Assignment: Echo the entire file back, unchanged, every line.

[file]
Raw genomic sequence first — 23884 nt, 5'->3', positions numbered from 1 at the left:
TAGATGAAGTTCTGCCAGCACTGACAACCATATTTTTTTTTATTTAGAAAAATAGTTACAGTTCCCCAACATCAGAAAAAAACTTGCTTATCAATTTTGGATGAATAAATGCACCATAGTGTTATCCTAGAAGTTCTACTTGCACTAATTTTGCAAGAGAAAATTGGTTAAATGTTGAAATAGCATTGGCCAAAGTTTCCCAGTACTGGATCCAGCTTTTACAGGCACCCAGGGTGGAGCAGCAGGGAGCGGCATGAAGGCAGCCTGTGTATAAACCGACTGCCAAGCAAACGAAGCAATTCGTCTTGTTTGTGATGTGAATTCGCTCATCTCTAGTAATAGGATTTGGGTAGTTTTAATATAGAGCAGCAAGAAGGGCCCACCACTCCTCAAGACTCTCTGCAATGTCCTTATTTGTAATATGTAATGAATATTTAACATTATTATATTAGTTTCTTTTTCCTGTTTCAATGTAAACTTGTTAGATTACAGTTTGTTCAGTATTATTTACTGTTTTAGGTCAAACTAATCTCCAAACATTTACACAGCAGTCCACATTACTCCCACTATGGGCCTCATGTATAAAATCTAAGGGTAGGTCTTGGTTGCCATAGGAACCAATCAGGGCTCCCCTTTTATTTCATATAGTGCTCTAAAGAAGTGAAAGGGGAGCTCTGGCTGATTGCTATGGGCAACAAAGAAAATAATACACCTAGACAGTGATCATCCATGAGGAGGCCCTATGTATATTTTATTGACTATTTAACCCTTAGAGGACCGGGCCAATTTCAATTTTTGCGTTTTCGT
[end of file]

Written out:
Raw genomic sequence first — 23884 nt, 5'->3', positions numbered from 1 at the left:
TAGATGAAGTTCTGCCAGCACTGACAACCATATTTTTTTTTATTTAGAAAAATAGTTACAGTTCCCCAACATCAGAAAAAAACTTGCTTATCAATTTTGGATGAATAAATGCACCATAGTGTTATCCTAGAAGTTCTACTTGCACTAATTTTGCAAGAGAAAATTGGTTAAATGTTGAAATAGCATTGGCCAAAGTTTCCCAGTACTGGATCCAGCTTTTACAGGCACCCAGGGTGGAGCAGCAGGGAGCGGCATGAAGGCAGCCTGTGTATAAACCGACTGCCAAGCAAACGAAGCAATTCGTCTTGTTTGTGATGTGAATTCGCTCATCTCTAGTAATAGGATTTGGGTAGTTTTAATATAGAGCAGCAAGAAGGGCCCACCACTCCTCAAGACTCTCTGCAATGTCCTTATTTGTAATATGTAATGAATATTTAACATTATTATATTAGTTTCTTTTTCCTGTTTCAATGTAAACTTGTTAGATTACAGTTTGTTCAGTATTATTTACTGTTTTAGGTCAAACTAATCTCCAAACATTTACACAGCAGTCCACATTACTCCCACTATGGGCCTCATGTATAAAATCTAAGGGTAGGTCTTGGTTGCCATAGGAACCAATCAGGGCTCCCCTTTTATTTCATATAGTGCTCTAAAGAAGTGAAAGGGGAGCTCTGGCTGATTGCTATGGGCAACAAAGAAAATAATACACCTAGACAGTGATCATCCATGAGGAGGCCCTATGTATATTTTATTGACTATTTAACCCTTAGAGGACCGGGCCAATTTCAATTTTTGCGTTTTCGT